We didn’t care for many of the wines but the owner was very nice and chatted with us for quite a while. After some thought, we decided to buy the Petit Verdot and got one of the tasting fees waived. It wasn’t necessarily a wine we would normally buy but it seemed to have the most promise of the lot.
After another disappointing stop we headed about a mile away to Dineen Vineyards. The grounds of this winery were beautiful and the tasting room was located in a nice, cozy room on the ground floor of the owner’s current home. While we were there we saw construction workers building the owner’s new house on the same property.
The current house also had a separate covered patio that had a brick oven they use to cook pizzas every Saturday.
The vineyards also has a great view of what I think is Mt. Rainier.
The staff in the tasting room were another retiree couple that were substituting for the owners. The $5 tasting fee allowed us to taste their 2014 Kamiakin (their second lable) Riesling; the 2014 Kamiakin Rose; the 2013 Kamiakin Cabernet Sauvignon and Merlot blend; the 2012 Dineen Cabernet Sauvignon, Cabernet Franc, Merlot, Petit Verdot and Malbec blend and the 2012 Cabernet Sauvignon. While these were solid wines, nothing stood out so we decided to pay the tasting fee. Luckily for us, the substitute staff couldn’t figure out how to work the cash register so they waived the fee.
We were interested in trying Cultura winery from the comments on Yelp, however, most of the reviews were a few years old and the winery’s current webpage wasn’t working. Luckily, the staff working at Dineen knew the people at Cultura and called to make sure they were open before we drove over.
Another small operation, Cultura’s tasting room is a nice and open barn-like garage (or is it a garage-like barn). They only make a few wines and we were able to taste the four they had available. The owner was very personable and I can’t remember if they had a tasting fee. We tasted the 2014 Rose of Cinsault; the 2011 Cabernet Sauvignon, Merlot and Cabernet Franc blend; the 2011 Merlot and 2011 Cabernet Sauvignon.
A few of the wines were a little young but all were pretty darn good. We bought a bottle of the Cab Sauv, Merlot and Cab Franc blend. It was an enjoyable visit.
TWO MOUNTAIN WINERY
At the recommendation of the people pouring at Dineen we visited Two Mountain Winery (the substitute staff at Dineen distributes wine for Two Mountain). Their tasting room is in a nicely arranged section of their warehouse.
The tasting fee for their regular wines were $5 (refundable with a bottle purchase) and we tried their 2014 Riesling; the 2014 Rose of Cabernet Sauvignon; non-vintage Bordeaux blend; 2012 Merlot and 2012 Cabernet Sauvignon. Most of their wines were pretty good and the prices were very reasonable. We bought a bottle of Merlot which was something like $22.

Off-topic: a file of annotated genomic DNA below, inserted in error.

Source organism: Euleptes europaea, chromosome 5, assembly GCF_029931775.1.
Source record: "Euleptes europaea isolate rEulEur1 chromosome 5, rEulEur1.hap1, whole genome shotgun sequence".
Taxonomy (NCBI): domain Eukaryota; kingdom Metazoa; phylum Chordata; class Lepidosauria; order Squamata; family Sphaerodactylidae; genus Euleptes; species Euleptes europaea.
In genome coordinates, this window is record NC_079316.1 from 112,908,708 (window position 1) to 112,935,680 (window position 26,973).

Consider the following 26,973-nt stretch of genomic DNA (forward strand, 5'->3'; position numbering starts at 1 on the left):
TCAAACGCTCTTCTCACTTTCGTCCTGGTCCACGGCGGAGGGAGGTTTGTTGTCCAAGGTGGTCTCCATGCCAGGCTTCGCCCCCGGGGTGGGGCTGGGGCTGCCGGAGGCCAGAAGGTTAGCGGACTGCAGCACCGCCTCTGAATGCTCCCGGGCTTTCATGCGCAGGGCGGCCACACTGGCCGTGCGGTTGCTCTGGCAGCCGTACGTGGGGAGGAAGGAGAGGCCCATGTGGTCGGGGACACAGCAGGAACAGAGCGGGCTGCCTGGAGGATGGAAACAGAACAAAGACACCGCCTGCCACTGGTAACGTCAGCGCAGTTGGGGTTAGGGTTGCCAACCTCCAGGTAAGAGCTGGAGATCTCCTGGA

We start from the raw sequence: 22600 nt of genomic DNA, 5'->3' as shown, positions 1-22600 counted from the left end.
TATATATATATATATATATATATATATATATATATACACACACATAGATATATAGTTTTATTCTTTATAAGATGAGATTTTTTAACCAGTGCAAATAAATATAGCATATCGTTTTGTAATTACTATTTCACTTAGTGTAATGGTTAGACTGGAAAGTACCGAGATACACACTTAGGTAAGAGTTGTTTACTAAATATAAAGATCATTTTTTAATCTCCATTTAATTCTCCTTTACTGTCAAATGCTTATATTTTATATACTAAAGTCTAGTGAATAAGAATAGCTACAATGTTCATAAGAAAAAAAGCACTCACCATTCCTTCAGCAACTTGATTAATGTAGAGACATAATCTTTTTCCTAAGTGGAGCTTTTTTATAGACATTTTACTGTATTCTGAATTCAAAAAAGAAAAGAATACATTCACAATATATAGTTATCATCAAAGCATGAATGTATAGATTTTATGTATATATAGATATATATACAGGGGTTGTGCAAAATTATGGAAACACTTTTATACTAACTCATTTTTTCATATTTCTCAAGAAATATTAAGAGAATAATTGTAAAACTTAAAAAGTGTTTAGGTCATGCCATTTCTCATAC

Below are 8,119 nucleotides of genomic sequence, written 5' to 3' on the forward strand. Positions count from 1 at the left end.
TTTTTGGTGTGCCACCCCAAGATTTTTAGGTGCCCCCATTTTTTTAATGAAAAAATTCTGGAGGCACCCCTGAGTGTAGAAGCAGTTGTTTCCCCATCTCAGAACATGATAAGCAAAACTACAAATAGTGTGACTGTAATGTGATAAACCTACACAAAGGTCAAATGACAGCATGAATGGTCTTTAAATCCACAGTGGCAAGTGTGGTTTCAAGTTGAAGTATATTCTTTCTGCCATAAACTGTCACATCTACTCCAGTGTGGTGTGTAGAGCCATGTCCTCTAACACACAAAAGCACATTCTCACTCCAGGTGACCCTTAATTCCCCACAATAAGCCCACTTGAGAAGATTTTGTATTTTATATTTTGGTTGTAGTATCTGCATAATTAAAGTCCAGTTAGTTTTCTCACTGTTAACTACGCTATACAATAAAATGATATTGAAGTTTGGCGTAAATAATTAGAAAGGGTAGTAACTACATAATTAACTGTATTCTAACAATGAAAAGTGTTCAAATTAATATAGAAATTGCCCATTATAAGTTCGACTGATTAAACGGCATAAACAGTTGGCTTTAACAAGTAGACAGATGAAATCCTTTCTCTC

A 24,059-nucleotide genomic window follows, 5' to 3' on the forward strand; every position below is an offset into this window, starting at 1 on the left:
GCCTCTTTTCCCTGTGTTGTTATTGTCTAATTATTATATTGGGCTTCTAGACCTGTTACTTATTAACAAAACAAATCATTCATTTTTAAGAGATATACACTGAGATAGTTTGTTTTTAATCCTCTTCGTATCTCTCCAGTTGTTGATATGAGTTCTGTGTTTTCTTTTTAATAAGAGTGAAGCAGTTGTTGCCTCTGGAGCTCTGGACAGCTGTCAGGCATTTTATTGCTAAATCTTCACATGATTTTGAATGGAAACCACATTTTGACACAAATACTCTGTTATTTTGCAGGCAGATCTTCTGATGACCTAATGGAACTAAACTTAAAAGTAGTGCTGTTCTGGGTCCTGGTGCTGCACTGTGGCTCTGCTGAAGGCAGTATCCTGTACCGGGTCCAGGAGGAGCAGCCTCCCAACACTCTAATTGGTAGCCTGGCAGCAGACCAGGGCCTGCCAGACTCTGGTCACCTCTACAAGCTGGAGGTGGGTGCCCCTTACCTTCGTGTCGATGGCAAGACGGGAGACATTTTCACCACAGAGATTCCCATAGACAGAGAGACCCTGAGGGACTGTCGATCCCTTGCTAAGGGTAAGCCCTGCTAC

PARADISO DEL SOL WINERY
The phrase “and now for something completely different” comes to mind now. Not really a reference to Monty Python, the staff at Two Mountain said that they liked Paradiso Del Sol’s wines but the tasting experience is “different”. They said that the comments they had received from other guests were very polarized – they either liked it or hated it. The staff actually said, “with that caveat” I would recommend you give them a visit.
We had passed this winery several times as most that we visited were all within a mile or two. Looking at the recycled bottle wall and other yard art hinted at a unique experience.
As the sign on the path indicated, the tasting room was in the owner/grower/winemaker’s kitchen. The tasting fee was $5 and each of the taste was accompanied by a very small nibble of a complementing food item (such as blue cheese, pepperoni, etc). We tasted the 2012 Rose; the 2011 Semillion; the 2011 Riesling; the 2012 Under Ten Buck red blend; the non-vintage Easy Drinking red blend; the 2010 Paradise red blend; the 2009 Cabernet Sauvignon; the 2011 Ruby Port (Zinfandel) and the 2011 Muscat, Riesling and Semillion dessert wine.
With the tasting room being in a somewhat very lived-in kitchen, the wines were surprisingly very good. The owner/grower/winemaker said that wine has been his true passion since the day he was old enough to legally drink. He talked about growing techniques that helped him to achieve superior grapes and although he seemed quirky we couldn’t argue about the quality of the wines.
Although there were several very good wines, the one that stood out was his MRS (Muscat, Riesling and Semillion) dessert wine that paired extremely well with pumpkin pie. It is that kind of unique wines that makes winery hopping so great.
Thanks Scott and Tracy . . .very informative!